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In re Application of Warner

Supreme Court, Albany County

December 23, 2015

In the Matter of the Application of Sean Warner, Petitioner, For a Judgment Pursuant to Article 78 of the Civil Practice Law and Rules
v.
Eric T. Schneiderman, as Attorney General of the State of New York, Respondent.

          Murphy Meyers, LLP Attorneys for Petitioner By: Cheryl Meyers Buth, Esq.

          Eric T. Schneiderman Attorney General of the State of New York (By: George Michael Zimmermann, Assistant Attorney General, of Counsel) Attorney for Respondent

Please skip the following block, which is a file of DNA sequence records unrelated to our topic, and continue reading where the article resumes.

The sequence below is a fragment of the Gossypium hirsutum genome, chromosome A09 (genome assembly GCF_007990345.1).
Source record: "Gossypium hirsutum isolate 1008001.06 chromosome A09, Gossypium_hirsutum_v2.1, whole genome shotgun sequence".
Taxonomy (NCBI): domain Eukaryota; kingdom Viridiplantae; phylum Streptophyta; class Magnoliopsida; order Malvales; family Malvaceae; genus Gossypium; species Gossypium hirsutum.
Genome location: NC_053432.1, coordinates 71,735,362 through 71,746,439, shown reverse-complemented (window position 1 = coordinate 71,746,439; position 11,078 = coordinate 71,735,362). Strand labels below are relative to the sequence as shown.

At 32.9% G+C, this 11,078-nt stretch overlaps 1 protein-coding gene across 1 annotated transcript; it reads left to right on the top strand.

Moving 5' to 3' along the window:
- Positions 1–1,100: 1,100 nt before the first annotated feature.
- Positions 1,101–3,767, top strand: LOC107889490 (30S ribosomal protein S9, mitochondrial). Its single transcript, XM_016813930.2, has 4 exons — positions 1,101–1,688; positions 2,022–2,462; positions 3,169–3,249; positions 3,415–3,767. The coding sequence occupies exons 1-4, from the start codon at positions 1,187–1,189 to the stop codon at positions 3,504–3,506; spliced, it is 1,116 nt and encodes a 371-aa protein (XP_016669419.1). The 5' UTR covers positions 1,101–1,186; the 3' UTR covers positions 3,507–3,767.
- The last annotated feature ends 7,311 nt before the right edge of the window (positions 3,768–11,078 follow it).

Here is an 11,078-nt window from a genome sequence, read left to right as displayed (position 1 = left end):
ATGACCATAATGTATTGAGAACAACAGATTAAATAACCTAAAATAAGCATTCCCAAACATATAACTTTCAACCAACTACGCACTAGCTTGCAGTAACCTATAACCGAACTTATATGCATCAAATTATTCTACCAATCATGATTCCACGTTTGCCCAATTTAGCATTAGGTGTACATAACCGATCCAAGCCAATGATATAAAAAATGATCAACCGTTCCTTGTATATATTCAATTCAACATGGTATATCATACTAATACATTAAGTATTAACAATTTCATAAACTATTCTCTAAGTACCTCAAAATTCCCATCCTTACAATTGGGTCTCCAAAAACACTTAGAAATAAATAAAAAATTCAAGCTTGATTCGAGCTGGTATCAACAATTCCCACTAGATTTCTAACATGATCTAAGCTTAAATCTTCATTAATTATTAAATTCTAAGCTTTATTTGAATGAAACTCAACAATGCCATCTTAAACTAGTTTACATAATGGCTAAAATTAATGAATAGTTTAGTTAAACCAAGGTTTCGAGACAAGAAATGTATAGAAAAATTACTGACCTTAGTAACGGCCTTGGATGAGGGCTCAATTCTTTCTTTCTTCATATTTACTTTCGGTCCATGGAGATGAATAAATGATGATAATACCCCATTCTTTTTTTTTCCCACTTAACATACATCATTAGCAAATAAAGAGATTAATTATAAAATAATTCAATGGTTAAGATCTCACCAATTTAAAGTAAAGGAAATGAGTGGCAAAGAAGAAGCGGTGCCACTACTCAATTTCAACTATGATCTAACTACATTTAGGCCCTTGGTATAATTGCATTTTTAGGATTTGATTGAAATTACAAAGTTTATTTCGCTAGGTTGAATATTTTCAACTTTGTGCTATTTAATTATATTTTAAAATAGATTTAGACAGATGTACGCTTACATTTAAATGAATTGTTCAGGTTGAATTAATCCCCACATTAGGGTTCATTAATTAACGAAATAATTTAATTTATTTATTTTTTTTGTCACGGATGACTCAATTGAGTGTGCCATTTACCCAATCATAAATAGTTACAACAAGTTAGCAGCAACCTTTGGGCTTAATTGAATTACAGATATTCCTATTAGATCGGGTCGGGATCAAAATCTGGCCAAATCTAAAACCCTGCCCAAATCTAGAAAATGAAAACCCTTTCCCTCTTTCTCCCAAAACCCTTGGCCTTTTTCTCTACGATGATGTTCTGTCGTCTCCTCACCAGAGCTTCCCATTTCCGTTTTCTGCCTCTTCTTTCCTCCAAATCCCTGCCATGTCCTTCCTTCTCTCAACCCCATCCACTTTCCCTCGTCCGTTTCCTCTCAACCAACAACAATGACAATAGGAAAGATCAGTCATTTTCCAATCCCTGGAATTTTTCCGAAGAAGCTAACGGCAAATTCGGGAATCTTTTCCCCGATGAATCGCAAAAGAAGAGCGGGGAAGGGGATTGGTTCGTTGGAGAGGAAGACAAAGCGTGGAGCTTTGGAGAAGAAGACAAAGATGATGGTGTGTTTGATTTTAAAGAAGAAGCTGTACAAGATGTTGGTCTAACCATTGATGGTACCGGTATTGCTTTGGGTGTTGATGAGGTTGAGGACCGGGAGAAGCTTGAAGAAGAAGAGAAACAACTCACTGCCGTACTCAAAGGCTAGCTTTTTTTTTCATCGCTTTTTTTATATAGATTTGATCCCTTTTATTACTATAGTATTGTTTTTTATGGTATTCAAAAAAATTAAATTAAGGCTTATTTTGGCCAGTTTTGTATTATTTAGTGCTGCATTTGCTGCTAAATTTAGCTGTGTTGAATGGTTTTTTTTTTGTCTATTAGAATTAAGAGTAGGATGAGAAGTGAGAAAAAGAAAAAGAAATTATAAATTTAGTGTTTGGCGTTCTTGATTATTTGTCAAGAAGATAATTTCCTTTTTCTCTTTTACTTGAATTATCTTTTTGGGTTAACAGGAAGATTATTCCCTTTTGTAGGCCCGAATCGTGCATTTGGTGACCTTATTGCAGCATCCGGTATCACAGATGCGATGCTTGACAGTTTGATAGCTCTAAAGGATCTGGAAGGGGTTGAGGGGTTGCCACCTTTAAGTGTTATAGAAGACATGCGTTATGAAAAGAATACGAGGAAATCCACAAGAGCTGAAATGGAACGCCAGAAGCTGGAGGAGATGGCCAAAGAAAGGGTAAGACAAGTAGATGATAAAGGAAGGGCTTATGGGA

David A. Weinstein, J.

         This Article 78 petition challenges a determination of the Office of the New York State Attorney General (the "OAG" or "Attorney General") made by letter dated May 18, 2015, terminating the State's provision of a defense to petitioner Sean Warner in a federal civil lawsuit pursuant to Public Officers Law ("POL") § 17. This case is one of three parallel proceedings. The other two, brought by Keith Swack and Matthew Rademacher, [1] are addressed in separate opinions also issued today. The petitioners were all correction officers assigned to Attica Correctional Facility ("Attica") at the time of the events that are at the genesis of these proceedings.

         The facts underlying this proceeding are as follows: